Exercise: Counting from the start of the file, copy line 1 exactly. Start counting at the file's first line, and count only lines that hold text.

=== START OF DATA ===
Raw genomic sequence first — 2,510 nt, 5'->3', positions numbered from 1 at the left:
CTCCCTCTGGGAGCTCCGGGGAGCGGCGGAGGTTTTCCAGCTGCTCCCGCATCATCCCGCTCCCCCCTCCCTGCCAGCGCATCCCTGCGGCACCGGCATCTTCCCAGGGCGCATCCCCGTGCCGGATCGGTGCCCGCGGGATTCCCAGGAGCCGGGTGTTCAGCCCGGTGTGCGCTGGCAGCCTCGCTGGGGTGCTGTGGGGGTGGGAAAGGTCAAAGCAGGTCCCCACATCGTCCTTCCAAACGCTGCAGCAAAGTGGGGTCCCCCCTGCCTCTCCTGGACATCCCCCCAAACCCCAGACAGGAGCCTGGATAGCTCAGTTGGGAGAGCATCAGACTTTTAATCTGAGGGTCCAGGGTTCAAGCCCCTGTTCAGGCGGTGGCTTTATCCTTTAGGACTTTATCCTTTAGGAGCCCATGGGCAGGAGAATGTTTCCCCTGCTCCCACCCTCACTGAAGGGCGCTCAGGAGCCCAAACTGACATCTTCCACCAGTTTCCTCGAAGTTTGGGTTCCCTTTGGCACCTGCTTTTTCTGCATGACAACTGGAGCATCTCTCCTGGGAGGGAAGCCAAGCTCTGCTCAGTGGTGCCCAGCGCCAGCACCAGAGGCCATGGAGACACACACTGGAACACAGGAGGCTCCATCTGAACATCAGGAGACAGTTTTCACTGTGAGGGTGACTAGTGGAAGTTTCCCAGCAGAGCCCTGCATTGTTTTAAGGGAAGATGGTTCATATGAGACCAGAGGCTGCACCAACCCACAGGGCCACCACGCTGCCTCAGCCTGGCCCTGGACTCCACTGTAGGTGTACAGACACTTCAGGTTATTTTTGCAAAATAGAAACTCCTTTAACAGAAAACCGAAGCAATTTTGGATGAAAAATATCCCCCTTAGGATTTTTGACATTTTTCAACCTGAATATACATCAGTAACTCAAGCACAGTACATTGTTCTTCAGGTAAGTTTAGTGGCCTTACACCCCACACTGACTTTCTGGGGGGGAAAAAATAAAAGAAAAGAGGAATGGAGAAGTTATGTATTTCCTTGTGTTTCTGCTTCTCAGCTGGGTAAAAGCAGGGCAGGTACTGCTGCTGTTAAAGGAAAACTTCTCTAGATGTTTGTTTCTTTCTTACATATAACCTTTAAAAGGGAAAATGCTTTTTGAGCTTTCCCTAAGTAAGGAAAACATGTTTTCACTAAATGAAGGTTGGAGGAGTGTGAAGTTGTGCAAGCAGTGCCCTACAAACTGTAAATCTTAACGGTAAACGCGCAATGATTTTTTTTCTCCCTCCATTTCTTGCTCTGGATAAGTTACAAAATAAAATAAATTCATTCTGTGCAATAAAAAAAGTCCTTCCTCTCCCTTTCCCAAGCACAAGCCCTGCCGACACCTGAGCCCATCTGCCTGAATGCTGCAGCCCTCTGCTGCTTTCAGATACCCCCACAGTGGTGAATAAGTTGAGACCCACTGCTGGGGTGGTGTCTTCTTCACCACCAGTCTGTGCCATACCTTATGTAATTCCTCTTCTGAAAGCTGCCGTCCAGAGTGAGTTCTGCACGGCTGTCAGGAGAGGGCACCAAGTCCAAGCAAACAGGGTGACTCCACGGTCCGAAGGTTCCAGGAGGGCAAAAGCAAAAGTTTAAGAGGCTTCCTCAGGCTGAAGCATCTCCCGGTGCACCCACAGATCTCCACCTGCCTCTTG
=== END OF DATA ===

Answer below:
Raw genomic sequence first — 2,510 nt, 5'->3', positions numbered from 1 at the left: